This morning I got up at 4 AM to do what in the industry they call a "satellite radio tour" supporting The Distraction Addiction.
Here's how it works: radio stations need interviews with authors, because they have to fill time between commercials. There are thousands of radio stations, lots of authors, but everybody has a hard time connecting.
I have no idea how to pitch to a radio station, or even who in a station I would talk to. Despite the many excellent reviews, lots of radio producers haven't heard of my book. Publishers want you to get exposure in as many places as possible, as soon after the book comes out as possible. Word of mouth viral marketing is fine, but it's weeks after a book comes out when you have the best prospect of driving sales.
This situation is a perfect example of an inefficient market that needs intermediaries: people who will act as brokers between buyers (the radio stations) and sellers (authors and their publishers), finding producers who are interested in certain books, then coordinating and scheduling the interviews. The result? The satellite tour.
Like I said, I was up at 4, and by 4:25 was in my garage office, ready to go. I've done enough interviews to know generally what kinds of questions people like to pitch, and I had already written those out on cards, which I had put up around my desk. I also had a copy of the book; plenty of things to write down notes on; and my iPad open to a file that let me write down the names of the people I was talking to, what station and area they're from (you don't want to give a shout-out to Raleigh when you're talking to Rochester), and what questions they asked.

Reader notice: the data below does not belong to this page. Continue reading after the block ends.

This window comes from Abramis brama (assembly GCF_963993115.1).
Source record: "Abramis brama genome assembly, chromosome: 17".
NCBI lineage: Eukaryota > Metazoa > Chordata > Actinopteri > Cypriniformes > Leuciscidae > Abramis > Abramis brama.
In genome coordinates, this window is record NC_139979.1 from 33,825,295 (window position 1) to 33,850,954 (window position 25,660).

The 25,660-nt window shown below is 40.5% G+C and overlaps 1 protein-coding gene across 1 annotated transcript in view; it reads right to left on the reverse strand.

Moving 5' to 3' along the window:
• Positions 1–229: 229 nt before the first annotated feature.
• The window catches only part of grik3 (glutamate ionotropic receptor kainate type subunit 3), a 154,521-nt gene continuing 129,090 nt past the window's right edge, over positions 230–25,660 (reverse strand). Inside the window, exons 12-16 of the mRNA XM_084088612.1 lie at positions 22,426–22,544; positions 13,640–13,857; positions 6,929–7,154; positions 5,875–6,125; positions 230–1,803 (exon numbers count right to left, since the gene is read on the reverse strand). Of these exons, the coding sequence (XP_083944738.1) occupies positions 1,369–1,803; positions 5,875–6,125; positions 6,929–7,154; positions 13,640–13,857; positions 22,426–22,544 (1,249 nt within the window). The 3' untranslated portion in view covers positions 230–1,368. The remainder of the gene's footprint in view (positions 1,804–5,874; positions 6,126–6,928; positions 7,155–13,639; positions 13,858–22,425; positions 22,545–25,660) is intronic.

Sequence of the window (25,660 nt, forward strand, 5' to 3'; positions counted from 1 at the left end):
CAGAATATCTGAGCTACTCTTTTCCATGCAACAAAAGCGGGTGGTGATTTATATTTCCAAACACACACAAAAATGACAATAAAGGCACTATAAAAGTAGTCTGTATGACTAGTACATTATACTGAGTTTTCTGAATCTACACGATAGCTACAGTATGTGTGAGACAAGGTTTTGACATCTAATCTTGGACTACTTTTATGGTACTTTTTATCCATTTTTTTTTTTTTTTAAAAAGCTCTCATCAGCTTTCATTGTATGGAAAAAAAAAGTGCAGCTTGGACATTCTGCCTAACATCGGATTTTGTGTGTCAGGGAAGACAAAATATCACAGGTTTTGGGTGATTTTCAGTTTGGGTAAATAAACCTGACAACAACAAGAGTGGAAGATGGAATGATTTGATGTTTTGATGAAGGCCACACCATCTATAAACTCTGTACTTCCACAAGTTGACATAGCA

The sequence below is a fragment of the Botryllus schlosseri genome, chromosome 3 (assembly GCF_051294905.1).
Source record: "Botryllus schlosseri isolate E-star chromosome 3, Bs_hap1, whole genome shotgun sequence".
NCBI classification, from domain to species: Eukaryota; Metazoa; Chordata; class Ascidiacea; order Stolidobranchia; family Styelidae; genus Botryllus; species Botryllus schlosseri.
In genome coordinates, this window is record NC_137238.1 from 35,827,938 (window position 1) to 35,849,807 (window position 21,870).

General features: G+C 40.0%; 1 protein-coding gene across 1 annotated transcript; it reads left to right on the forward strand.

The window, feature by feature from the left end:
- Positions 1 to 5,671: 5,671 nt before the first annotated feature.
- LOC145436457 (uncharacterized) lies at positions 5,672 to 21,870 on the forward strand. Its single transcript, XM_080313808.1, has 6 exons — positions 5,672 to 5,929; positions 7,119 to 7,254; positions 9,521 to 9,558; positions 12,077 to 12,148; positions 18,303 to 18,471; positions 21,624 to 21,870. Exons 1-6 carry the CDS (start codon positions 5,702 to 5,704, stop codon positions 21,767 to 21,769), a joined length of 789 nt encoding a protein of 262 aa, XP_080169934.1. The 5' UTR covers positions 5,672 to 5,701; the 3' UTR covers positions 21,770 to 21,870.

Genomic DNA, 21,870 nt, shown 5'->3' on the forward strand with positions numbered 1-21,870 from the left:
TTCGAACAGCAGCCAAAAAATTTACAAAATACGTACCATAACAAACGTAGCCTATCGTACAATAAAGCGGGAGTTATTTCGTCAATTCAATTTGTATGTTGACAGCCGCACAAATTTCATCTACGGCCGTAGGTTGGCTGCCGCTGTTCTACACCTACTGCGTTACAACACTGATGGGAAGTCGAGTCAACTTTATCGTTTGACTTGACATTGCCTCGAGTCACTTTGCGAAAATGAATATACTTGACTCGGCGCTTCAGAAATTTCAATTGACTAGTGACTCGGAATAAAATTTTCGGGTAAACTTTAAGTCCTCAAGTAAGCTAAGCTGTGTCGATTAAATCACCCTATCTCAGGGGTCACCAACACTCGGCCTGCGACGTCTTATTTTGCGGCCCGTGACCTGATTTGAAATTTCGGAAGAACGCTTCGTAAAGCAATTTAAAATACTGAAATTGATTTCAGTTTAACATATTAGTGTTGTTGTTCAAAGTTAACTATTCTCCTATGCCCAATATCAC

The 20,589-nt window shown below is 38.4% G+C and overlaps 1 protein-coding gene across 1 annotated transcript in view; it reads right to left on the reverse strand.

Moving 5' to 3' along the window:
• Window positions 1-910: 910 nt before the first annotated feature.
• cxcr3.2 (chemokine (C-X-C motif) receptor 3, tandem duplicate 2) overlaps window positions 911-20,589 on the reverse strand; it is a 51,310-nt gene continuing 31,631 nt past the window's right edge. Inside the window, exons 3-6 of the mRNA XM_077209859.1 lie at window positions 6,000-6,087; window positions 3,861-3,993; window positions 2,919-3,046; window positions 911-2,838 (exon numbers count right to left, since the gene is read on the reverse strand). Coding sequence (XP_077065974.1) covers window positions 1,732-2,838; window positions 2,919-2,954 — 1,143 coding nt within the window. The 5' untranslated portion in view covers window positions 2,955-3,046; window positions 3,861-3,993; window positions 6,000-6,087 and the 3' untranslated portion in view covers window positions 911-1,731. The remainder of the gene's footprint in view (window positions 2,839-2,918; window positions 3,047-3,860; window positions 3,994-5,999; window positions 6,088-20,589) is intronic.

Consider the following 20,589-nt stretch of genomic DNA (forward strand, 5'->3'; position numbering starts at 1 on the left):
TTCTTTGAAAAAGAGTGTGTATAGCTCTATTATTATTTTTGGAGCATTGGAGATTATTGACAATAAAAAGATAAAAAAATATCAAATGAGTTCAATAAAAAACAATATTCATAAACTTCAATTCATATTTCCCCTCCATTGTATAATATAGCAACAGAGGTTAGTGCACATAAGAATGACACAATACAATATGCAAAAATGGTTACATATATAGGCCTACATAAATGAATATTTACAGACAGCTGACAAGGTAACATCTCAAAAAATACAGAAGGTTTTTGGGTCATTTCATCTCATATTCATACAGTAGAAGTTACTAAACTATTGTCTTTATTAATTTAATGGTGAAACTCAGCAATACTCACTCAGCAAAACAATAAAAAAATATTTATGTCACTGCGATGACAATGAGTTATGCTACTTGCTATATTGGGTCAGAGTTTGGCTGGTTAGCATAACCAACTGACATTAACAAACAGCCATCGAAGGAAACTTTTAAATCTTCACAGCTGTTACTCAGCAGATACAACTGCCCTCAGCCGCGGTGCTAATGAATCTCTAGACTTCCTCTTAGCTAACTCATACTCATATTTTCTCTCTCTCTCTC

At 4:30, the phone rang. (I had bought a new phone for the office a couple days ago.) The satellite tour company was ready to connect me to the first interview, in Birmingham, Alabama. The interview lasted almost exactly ten minutes; after it was finished, the satellite tour operator connected me to the next station.
And the next.
And the next, and the next. It kept going.
By 9 AM, I had done sixteen interviews. I covered Atlanta, New York, Palm Springs, Detroit, Lynchburg, Phoeniz, San Jose, Cleveland, Houston, Ocean City, and half a dozen other cities. I said the same things over and over again to new audiences, pared down my responses, worked in as many mentions of the book title as I could, gave out the URL for this blog, and generally tried to be as good a guest and salesman for the book, that I could.
I probably did more interviews today for the book than I have in the previous two years. It was pretty amazing. I'll do some other "phoners," interviews where I phone into the station directly, next week, but this morning was a unique experience.
The good news is, you do get better at is as you go. Your answers get smoother, your ability to mix and match turns of phrase (or at least reach for the lines you want) gets better, you become more familiar with the quick pace– it's hello, right into the interview, thanks goodbye, on to the next– and it all gets more comfortable.
I'm doing another round next week– four or five this time rather than sixteen, but still– and am looking forward to it.